Mediation for Aboriginal and Torres Strait Islander peoples
Aboriginal and Torres Strait Islander people have shown a lot of interest in mediation since Dispute Resolution Centres were established.
Mediation is more in tune with the traditional ways of settling disputes in Aboriginal and Torres Strait Islander communities than the legal and criminal justice system.
Mediation helps communities:
- keep ownership of disputes
- use elements of customary law and practice
- find solutions that are in keeping with their cultural values.
Conflict in Aboriginal and Torres Strait Islander communities tends to affect all community members. Therefore, problems can be complex and need a creative and flexible approach.
We have been invited to several remote Indigenous communities to help community members resolve many types of conflict. With mediation, everyone involved in the problem has a say, so the solution is more satisfying than a court order.
Most of the time, our mediators succeed in bringing disputing community members together to discuss their differences.
We work closely with communities to deliver our services in a culturally sensitive and appropriate manner.
Several of our community mediation panels include Aboriginal and Torres Strait Islander mediators.
In some cases, Aboriginal and Torres Strait Islander clients have preferred the assistance of Indigenous mediators, while others have preferred mediators of another cultural background.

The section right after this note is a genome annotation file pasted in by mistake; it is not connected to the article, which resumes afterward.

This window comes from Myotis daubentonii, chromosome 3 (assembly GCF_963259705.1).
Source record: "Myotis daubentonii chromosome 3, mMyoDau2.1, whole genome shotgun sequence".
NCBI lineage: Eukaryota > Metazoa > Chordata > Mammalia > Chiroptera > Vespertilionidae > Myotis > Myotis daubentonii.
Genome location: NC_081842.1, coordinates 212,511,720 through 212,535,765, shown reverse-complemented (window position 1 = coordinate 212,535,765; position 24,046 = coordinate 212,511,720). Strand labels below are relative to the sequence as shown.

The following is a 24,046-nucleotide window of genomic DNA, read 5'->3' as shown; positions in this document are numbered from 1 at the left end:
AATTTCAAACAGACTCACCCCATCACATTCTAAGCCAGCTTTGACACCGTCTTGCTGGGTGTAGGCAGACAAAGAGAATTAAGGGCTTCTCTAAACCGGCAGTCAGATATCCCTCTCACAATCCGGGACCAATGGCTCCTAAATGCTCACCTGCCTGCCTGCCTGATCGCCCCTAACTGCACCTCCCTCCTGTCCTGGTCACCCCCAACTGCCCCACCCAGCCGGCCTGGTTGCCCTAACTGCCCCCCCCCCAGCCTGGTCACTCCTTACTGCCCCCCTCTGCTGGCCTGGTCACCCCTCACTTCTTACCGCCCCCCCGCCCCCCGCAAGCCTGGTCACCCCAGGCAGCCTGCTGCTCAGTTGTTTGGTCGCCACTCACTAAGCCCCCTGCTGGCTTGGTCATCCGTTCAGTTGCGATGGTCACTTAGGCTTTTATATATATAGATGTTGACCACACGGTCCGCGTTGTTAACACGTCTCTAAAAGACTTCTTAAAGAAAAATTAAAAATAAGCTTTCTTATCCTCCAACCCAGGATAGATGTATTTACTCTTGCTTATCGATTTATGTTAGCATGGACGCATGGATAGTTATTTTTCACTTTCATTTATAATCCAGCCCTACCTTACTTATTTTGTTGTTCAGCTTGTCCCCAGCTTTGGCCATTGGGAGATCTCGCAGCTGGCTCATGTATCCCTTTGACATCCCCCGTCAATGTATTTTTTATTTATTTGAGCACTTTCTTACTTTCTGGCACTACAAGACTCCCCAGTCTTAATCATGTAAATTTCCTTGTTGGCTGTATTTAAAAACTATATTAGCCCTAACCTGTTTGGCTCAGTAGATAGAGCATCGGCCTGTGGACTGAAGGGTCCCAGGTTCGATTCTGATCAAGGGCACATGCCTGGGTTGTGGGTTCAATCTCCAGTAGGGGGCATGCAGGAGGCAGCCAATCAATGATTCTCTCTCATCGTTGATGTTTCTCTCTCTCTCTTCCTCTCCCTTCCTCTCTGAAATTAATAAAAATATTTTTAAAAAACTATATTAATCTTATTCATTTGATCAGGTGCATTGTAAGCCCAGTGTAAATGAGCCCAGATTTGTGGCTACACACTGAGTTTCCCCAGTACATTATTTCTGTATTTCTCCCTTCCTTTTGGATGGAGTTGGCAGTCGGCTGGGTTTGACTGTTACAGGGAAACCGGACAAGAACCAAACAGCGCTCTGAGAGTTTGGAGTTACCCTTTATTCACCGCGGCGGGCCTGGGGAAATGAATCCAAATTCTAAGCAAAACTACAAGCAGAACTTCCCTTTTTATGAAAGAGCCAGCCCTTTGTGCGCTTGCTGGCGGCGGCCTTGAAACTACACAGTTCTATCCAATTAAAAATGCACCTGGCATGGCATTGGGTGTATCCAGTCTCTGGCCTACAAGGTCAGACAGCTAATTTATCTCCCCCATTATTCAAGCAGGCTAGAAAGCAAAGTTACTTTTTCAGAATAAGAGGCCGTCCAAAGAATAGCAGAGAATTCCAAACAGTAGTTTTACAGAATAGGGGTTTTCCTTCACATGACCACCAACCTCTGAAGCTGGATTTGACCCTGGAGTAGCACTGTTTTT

We ask Indigenous clients their preference regarding the cultural background of mediators.
Also, the pre-mediation interview may be conducted by an Aboriginal or Torres Strait Islander person.
Confidentiality, privilege and impartiality
The people involved in the mediation decide the degree of confidentiality. Mediation in Aboriginal and Torres Strait Islander communities often involves large groups of people, and the issues tend to be public in nature.
The parties may often view the concept of confidentiality differently. However, mediators take an oath of secrecy and promise that they will not discuss mediations publicly.
Also, mediation is privileged, meaning nothing said during mediation can be used in court.
Normally mediation agreements are not legally binding, but you can make your agreement enforceable if you choose.
You can include a statement stating that you want the agreement to be legally binding, including details on who will arrange for a solicitor to draw up the necessary documents.
Training in mediation
We also provide dispute resolution training for many Indigenous people, organisations and communities. Find out more about training in mediation.